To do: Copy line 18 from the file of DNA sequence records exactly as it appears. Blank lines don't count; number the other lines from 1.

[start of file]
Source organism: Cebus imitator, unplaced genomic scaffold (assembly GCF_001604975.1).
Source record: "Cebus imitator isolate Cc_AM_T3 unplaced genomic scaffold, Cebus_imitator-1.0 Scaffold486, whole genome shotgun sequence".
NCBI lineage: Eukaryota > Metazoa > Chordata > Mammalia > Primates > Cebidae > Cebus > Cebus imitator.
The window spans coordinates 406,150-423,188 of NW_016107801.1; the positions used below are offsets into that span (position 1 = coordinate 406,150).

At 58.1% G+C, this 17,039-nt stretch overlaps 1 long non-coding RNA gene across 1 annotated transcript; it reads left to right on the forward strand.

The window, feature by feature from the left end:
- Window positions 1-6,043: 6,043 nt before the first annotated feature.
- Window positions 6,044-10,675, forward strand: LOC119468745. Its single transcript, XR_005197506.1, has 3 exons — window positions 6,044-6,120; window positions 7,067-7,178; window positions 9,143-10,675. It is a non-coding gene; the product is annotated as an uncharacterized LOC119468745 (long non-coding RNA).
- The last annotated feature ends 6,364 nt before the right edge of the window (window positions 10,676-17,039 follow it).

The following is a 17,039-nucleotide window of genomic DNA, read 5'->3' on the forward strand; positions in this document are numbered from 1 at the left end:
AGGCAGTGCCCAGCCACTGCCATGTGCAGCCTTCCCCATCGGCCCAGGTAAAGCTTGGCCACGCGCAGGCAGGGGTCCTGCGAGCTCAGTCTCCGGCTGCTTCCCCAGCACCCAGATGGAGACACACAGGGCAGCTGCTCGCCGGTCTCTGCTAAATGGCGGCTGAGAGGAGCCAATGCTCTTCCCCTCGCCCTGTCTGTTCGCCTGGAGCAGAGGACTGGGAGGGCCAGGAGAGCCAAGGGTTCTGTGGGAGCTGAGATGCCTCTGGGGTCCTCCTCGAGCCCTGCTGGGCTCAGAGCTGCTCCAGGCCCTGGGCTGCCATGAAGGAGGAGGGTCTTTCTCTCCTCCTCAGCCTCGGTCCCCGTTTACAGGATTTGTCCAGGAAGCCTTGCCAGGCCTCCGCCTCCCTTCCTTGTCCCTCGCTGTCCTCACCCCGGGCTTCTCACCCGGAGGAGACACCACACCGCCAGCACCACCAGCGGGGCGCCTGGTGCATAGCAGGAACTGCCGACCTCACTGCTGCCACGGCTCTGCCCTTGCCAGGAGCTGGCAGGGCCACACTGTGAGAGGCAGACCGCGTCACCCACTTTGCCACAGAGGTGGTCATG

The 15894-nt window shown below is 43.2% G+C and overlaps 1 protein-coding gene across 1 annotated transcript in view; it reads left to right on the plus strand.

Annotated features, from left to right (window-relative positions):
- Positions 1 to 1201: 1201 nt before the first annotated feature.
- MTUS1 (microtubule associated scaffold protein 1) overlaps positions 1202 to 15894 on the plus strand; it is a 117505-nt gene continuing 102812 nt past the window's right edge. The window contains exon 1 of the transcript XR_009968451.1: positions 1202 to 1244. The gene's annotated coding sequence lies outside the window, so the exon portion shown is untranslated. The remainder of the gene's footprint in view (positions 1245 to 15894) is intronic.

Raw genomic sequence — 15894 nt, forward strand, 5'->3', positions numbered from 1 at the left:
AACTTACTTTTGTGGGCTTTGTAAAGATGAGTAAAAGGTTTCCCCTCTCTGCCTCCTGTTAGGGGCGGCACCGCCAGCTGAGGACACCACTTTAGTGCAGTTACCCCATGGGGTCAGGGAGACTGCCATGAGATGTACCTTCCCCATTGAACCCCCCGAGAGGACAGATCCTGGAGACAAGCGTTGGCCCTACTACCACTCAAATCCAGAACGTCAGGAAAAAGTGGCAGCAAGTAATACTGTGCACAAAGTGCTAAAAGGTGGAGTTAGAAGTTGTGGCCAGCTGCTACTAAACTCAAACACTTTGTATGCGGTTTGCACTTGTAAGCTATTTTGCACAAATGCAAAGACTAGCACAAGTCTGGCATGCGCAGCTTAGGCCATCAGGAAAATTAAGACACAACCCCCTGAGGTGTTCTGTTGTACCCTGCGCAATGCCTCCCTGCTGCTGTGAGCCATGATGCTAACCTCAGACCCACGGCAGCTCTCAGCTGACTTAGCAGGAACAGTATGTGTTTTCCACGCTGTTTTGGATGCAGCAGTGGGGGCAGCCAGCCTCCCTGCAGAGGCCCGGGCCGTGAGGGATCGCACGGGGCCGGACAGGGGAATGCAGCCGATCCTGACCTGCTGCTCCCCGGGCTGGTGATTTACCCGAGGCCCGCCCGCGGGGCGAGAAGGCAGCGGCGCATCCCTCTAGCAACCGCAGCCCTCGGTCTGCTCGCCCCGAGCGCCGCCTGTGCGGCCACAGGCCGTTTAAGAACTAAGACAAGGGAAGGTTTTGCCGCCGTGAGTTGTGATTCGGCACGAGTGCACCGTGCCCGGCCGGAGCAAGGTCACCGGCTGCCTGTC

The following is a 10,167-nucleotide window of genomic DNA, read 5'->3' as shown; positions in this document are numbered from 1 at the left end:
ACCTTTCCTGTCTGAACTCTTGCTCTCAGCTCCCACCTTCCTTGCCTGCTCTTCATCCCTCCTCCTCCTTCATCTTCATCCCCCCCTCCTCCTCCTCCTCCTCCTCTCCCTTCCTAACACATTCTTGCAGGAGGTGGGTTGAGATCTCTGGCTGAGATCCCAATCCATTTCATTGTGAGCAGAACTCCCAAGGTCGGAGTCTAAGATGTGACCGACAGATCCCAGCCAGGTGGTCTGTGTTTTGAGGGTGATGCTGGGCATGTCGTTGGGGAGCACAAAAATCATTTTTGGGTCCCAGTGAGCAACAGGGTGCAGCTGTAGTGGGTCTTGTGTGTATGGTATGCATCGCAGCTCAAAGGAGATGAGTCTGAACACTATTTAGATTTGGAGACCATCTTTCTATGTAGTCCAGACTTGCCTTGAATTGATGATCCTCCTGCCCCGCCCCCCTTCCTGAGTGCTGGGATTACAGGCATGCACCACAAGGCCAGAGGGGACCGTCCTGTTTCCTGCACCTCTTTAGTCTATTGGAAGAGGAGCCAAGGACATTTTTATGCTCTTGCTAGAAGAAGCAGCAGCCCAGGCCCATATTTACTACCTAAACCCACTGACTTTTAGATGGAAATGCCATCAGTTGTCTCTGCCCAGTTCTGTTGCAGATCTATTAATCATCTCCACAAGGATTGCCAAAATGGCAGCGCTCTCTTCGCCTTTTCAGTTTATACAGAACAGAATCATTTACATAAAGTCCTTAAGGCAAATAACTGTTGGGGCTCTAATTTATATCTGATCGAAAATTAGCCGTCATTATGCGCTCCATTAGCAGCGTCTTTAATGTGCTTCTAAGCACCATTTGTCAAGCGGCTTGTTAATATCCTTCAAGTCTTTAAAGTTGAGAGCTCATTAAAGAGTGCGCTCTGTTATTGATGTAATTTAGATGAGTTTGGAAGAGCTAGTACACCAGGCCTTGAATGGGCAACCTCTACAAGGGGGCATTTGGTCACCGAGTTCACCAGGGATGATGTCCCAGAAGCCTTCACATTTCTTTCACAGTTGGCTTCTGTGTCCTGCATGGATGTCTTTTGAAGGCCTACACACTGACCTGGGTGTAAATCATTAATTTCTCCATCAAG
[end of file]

The following is a 10,167-nucleotide window of genomic DNA, read 5'->3' as shown; positions in this document are numbered from 1 at the left end: